"SNL" trombonist Steve Turre gets his kicks on the road, with the barnstorming Latin Jazz All-Stars.
Trombonist Steve Turre is one of those congenitally honest characters who nonchalantly meets life head-on and determines for himself the topic of conversation. Reached last week at the appointed time for a phone interview, he politely but firmly requested a callback in 15 minutes so he could finish his bowl of soup.
Back on the line, Turre commenced a long soliloquy about the caliber of food in jazz clubs across the country, eventually proclaiming top honors for the Dakota, where he'll appear Tuesday as a member of the Latin Jazz All-Stars.
The All-Stars are Turre's kind of band.
"This isn't show business. It's creative art," he said gruffly. "We all come with our hearts on our sleeves, and we play in the moment."
Turre, who turns 65 this year, is a multiple Downbeat Magazine poll-winner, a longstanding member of both the "Saturday Night Live" house band and the faculty at Juilliard in New York City. He has released 15 jazz records under his own name. Yet whenever the opportunity arises, he sets out on barnstorming tours with the Latin Jazz All-Stars, who never have released a record.
The idea for the band came from Jason Franklin, better known as singer/producer/entrepreneur Jayce Falk, who in 2001 decided to round up the best Latin jazz artists he could find. Fortunately, Turre was one of his first contacts, and supplied a list of names and numbers for Falk to call.
From the start, the All-Stars have used a rotating cast of musicians, with Turre as unofficial leader. Tuesday's gig kicks off their 12th annual tour.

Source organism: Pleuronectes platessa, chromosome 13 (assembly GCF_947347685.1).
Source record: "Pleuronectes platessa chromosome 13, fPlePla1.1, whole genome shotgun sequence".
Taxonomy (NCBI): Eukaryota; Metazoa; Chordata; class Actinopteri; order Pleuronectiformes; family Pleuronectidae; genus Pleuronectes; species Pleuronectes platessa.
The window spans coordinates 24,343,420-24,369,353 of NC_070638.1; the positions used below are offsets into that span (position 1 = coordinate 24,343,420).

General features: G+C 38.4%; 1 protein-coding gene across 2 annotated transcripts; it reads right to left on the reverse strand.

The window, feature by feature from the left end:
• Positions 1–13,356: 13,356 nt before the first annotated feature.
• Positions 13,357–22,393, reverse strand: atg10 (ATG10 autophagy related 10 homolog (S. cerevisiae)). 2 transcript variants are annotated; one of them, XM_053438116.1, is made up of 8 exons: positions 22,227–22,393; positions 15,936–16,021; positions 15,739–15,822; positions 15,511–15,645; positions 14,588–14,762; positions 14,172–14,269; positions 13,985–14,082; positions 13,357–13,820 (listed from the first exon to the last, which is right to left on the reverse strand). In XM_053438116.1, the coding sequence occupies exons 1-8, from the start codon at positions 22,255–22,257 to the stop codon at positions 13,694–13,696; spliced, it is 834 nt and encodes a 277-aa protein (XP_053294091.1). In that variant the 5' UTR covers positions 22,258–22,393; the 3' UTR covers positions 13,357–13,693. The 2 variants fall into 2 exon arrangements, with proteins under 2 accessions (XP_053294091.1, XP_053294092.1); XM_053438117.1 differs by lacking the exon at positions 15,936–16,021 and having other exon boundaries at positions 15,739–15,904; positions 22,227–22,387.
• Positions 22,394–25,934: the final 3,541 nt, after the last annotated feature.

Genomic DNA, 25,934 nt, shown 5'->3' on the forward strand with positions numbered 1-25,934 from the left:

The last time they played the Dakota was in January 2011, a memorable engagement that featured Turre and Brazilian trumpeter Claudio Roditi in a septet that also included a rousing percussion section of Pete Escovedo on timbales, Chembo Corniel on congas and Diego Lopez on drums. They lathered a rhythmically piquant Latin sauce over songs by bop icons Thelonious Monk and Horace Silver along with some group originals. With Turre moving from trombone to a variety of conch shells for different effects, they performed an eerie and ethereal rendition of Freddie Hubbard's "Little Sunflower" that provoked a standing ovation.
Escovedo and Corniel return with Turre on Tuesday. Among the noteworthy new faces will be Puerto Rican flutist/composer Nestor Torres, who is equally versed in Latin, jazz and classical musics, and striking young Cuban pianist Elio Villafranca, musical director of Corniel's Grammy-nominated group.
"What I like about these groups is that each person has been an individual bandleader, but there are no egos. Everybody works as a unit," says Corniel.
For Escovedo, who resides on the West Coast, it is a chance to connect with his compadres from the East. "Those East Coast guys have an attitude about the style of Latin jazz that should be played that is a little harder," he says, only half-kiddingly.
"Don't get me started," Turre says, when asked about the difference between coastal variants of Latin jazz. "Let's just say that what we do is not at all watered down."
Ironically, Turre, whose mother is of Mexican ancestry, got his first major exposure to Latin jazz decades ago in the Escovedo Brothers group, co-led by Pete. "I've lost count of how many times we've played together," he says. As for Torres, "Nestor and I used to play together back in Manny Oquendo's band. We did all the dance clubs in New York."
Asked what makes the All-Stars so special, Turre's response is typically honest and immediate. "It's because everyone understands the rhythm and the language.
"When you have a musical conversation, the African rhythm is the foundation for not only jazz and funk, but cumbia, bossa nova, meringue, salsa, samba. It evolved differently in different countries, but it has the same root. You have to understand the dialects, or you're not getting the full meaning. We understand that we are all branches from the root of the same tree.
"You've heard the band: We get together and we go out and play, in the moment. We don't always know what we're going to play until we play it. You want a choreographed show, go see Trombone Shorty. This is, 'Let's play this now!' That's a creative feeling."
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